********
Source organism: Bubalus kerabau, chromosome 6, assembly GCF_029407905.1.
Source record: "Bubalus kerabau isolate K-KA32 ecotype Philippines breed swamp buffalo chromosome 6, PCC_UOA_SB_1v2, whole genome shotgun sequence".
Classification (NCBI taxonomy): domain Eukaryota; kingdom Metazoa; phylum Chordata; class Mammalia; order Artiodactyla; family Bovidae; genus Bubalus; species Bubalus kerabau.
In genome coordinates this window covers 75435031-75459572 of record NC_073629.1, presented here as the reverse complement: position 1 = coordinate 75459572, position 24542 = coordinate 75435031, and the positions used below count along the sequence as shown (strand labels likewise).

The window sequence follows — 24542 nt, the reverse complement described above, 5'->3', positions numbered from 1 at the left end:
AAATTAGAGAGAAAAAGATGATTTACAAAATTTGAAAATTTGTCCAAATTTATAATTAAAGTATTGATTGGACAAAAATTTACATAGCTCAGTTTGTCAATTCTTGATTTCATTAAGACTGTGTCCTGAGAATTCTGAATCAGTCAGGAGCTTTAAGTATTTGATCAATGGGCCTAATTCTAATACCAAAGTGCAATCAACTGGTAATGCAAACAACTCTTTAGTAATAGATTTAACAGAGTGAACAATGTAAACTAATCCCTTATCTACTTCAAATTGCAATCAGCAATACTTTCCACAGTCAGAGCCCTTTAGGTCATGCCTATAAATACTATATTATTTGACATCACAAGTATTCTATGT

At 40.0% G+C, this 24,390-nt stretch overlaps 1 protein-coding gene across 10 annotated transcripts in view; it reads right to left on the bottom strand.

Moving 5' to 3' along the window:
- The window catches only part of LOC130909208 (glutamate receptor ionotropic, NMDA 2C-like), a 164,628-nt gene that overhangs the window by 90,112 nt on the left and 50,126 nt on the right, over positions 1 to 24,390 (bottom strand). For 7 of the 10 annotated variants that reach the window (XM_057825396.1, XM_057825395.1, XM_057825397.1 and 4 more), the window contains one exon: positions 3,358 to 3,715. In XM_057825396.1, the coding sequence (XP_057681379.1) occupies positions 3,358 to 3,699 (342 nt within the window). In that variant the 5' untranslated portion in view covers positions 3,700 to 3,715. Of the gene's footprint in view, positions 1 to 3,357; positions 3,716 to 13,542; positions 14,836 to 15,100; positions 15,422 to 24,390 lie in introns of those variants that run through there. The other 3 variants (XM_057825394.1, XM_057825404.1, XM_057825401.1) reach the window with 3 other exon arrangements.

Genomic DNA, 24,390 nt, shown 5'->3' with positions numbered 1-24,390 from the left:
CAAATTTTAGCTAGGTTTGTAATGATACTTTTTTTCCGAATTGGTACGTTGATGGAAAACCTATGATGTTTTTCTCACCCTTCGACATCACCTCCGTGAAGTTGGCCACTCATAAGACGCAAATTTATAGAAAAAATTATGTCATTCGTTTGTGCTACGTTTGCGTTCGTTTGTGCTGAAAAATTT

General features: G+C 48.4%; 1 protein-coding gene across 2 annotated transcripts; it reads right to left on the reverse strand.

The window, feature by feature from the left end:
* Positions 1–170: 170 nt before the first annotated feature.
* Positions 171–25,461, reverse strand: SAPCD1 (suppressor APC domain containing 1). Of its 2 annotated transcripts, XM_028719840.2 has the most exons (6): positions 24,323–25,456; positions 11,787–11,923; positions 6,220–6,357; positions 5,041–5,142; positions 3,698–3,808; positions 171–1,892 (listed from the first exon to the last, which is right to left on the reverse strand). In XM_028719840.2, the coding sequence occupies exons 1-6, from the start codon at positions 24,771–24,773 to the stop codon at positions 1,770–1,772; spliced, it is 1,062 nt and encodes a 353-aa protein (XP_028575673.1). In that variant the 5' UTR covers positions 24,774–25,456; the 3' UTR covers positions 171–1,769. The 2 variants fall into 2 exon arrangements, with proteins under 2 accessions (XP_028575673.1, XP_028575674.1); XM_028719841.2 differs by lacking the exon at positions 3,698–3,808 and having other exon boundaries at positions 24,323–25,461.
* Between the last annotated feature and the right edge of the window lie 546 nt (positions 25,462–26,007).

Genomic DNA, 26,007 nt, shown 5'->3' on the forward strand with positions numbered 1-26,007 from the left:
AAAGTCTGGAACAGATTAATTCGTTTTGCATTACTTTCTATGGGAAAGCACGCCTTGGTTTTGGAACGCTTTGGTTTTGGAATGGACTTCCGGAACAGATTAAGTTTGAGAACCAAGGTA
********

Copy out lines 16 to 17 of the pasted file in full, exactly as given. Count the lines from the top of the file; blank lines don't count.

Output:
* Between the last annotated feature and the right edge of the window lie 546 nt (positions 25,462–26,007).

Genomic DNA, 26,007 nt, shown 5'->3' on the forward strand with positions numbered 1-26,007 from the left: